Wrote a little OpenCL thing to compute multifractal spectrum. Fed it with the histogram (exported from a patched version of Fractorium) from a fractal flame by C-91 (the colours here are slightly different, I experimented with auto-white-balance post-processing stuff).

Another multifractal spectrum of the same fractal flame as before. This time it's f(alpha) vs alpha instead of D(Q) vs Q.

A cluster of lines start near (1.5, 1.4) and get closer to each other as they increase (progressively more slowly) towards (2,2).

Better multifractal spectrum graphs for the fractal flame upthread. The main difference is that the Q range is higher, and more of it is calculated in OpenCL.

Still need to move the simple linear regression code into OpenCL and get it working on GPU (the OpenCL works perfectly fine on CPU, but on my GPU it outputs garbage (different on each run) - even the initial image mipmap reduction stage fails).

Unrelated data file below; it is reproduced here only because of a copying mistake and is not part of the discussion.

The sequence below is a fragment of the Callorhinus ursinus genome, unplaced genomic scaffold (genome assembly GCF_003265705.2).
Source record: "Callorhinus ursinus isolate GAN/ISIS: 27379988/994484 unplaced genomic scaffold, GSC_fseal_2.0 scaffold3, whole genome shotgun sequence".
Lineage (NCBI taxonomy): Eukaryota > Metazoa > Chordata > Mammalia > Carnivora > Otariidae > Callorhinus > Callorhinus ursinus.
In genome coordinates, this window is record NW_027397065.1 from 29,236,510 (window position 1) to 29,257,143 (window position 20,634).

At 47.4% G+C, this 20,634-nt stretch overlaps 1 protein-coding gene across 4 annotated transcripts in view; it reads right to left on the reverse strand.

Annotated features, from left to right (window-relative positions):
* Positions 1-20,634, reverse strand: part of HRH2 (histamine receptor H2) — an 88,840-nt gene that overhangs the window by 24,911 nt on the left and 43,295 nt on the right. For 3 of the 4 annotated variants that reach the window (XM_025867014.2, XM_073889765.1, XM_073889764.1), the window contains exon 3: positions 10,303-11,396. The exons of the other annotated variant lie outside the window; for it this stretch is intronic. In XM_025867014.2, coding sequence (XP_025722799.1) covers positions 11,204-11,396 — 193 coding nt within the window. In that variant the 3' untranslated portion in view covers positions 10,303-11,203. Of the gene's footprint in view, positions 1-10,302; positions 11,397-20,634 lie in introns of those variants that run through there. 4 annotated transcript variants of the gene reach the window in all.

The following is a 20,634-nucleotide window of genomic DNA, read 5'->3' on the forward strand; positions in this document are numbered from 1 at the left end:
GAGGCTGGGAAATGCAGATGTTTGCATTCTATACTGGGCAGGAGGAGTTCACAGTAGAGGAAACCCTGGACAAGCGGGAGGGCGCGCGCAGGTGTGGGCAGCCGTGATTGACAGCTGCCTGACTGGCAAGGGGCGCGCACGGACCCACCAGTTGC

Computation time with 1024 Q steps is 23mins on CPU, input histogram image resolution 7280x7552x4 f32.

Added EXR import to my calculator. Hacked an option into command line renderer to output raw histogram data to EXR. Ran a batch process to render and analyze some of the examples that come with Fractorium (in its Data/Bench directory).

golubaja_rippingfrominside_complexcode.flame

tyrantwave_normal_flippeddisc.flame

zy0rg_six_bigcode.flame

doi.org/10.1103/PhysRevLett.62

> "Direct determination of the f(α) singularity spectrum" Ashvin Chhabra and Roderick V. Jensen Phys. Rev. Lett. 62, 1327 – Published 20 March 1989

The f(q) vs a(q) curves look a bit crisper with this method.

And calculating D(q) is easy, just
$$D = (a * Q - f) / (Q - 1)$$

I ported the linear regression to OpenCL too, now only input and output needs to run on the CPU, GPU does all the calculations.

Some of the test histograms I'm using give bizarro curves though, not sure what's up - bizarro with two different algorithms means it's probably (?) a real behaviour?

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